In the same re­search, Span­ish fam­i­lies were shown to buy only 20% ul­tra-pro­cessed food, less than half the amount we eat. In­stead, they stick more closely to the plant­based Mediter­ranean ap­proach to eat­ing with plenty of oily fish, nuts — rich in vi­ta­min E, cop­per, mag­ne­sium and pro­tein — and fresh veg­eta­bles, which has been shown to re­duce the risk of heart dis­ease by 27% and to in­crease longevity by one quar­ter.

Take an af­ter­noon nap

Af­ter a lengthy Span­ish-style lunch, what could be bet­ter than an af­ter­noon nap? Older-gen­er­a­tion Spaniards stick with tra­di­tion and take a two-hour siesta, shown to be good for health.

A 2012 study in Spain showed a siesta im­proved car­dio­vas­cu­lar health and sharp­ened both mood and mem­ory. Try a power nap af­ter lunch, but make it no longer than half an hour — lengthy naps of 60 min­utes plus have been shown to raise the risk of heart dis­ease and di­a­betes.

Fac­tor in reg­u­lar cof­fee breaks

In ac­cor­dance with the Euro­pean Work­ing Time Direc­tive, our av­er­age work­ing week should not ex­ceed 48 hours for many em­ploy­ees. We are en­ti­tled to a 15-minute break af­ter ev­ery four hours at work and a fur­ther 15-minute break af­ter we have been work­ing for six hours. Take as many of these breaks as you can and your health may ben­e­fit.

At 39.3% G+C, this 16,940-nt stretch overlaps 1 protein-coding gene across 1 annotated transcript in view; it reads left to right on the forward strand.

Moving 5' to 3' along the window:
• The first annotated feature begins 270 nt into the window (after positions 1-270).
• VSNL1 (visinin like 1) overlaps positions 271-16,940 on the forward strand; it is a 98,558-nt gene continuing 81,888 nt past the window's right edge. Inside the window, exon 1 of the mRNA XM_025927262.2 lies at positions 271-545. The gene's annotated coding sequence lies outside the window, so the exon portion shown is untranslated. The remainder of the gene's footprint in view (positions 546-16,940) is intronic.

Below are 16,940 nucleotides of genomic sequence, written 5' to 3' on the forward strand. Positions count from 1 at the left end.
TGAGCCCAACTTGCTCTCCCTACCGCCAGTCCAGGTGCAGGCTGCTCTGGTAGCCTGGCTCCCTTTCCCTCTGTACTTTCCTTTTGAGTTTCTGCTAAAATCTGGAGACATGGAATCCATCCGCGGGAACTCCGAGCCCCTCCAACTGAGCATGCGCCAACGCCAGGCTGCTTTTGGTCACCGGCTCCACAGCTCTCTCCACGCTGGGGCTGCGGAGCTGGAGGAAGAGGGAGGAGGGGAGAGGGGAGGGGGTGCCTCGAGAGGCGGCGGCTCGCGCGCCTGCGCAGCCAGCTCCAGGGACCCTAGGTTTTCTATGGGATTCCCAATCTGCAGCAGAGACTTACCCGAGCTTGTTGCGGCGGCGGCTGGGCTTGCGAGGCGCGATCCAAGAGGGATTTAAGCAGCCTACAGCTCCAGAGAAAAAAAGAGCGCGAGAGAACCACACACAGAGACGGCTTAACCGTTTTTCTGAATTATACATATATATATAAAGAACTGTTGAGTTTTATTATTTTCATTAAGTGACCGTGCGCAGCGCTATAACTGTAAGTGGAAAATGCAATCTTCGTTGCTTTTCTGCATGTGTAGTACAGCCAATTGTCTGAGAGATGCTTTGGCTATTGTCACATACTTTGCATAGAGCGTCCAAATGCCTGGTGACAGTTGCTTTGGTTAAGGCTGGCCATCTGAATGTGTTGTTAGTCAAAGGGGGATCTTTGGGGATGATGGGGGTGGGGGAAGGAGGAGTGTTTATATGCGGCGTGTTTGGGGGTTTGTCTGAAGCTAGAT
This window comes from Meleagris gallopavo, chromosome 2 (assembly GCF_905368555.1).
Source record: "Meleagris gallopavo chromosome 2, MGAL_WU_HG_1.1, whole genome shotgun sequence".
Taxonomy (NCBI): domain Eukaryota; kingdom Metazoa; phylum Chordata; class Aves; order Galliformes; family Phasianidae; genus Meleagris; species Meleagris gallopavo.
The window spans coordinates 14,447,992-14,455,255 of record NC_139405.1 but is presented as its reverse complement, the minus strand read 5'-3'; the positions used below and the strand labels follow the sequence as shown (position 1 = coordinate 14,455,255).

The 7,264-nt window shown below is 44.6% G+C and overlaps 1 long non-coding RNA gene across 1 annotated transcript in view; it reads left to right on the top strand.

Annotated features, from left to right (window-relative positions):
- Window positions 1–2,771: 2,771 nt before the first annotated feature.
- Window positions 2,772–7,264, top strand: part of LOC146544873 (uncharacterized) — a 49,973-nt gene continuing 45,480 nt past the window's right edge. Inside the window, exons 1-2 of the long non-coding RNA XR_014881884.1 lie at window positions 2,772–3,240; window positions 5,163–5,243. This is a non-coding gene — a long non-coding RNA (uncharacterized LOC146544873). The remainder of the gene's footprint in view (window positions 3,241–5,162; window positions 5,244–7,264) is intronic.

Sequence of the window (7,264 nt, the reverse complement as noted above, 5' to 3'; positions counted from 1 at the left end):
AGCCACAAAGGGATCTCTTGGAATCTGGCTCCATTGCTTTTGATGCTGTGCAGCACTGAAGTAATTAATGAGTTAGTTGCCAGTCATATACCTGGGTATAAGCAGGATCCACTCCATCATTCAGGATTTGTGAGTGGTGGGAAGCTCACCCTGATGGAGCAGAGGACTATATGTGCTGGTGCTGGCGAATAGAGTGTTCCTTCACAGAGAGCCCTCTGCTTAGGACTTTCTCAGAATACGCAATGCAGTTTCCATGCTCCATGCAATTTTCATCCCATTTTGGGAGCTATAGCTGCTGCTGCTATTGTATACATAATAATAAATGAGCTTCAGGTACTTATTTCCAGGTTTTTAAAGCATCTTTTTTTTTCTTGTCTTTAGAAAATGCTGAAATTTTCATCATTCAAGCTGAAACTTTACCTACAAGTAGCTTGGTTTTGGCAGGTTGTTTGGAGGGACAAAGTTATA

While the Span­ish work some of the long­est work­ing hours in Europe — an 11-hour stretch that ex­tends from 9am about 8pm— their days are typ­i­cally punc­tu­ated with cof­fee breaks and a lengthy lunch break to off­set the stress.

Eat your big­gest meal at lunchtime

In Ire­land, most of our daily calo­ries are con­sumed later in the day as we tuck into a large and sat­is­fy­ing evening meal.

The Span­ish, on the other hand, do things the other way round with larger lunch fol­lowed by tapas (small, light plates of food) con­sumed much later in the evening (8pm9pm). A study ear­lier this year pub­lished in the

Jour­nal of Nutri­tion Sciences found there are ben­e­fits to eat­ing ear­lier than nor­mal each evening, and even shift­ing your evening meal for­ward by 90 min­utes — more in keep­ing with the Span­ish ap­proach — could pay off. The the­ory that it’s bet­ter to eat your main meal ear­lier than later, in sync with our cir­ca­dian rhythms which tell our body to eat when its light.

Find­ings showed that those who shifted their meal times to an ear­lier slot lost on av­er­age more than twice as much body fat as those in a con­trol group who stuck to their reg­u­lar eat­ing times.

Any re­duc­tion in body fat “lessens our chances of de­vel­op­ing obe­sity and re­lated dis­eases”, said Dr Jonathan John­ston, study author from the Univer­sity of Sur­rey.

While the Span­ish work some of the long­est work­ing hours in Europe — an 11 hour stretch that ex­tends from 9am about 8pm — their days are typ­i­cally punc­tu­ated with cof­fee breaks and a lengthy lunch break to off­set the stress

Pic­ture: iS­tock

UN­DER THE SHEET: The Span­ish have sex an av­er­age 2.1 times a week. In a sur­vey of 15,000 women around the globe, the red-blooded Span­ish male topped the list of ‘the best lovers’.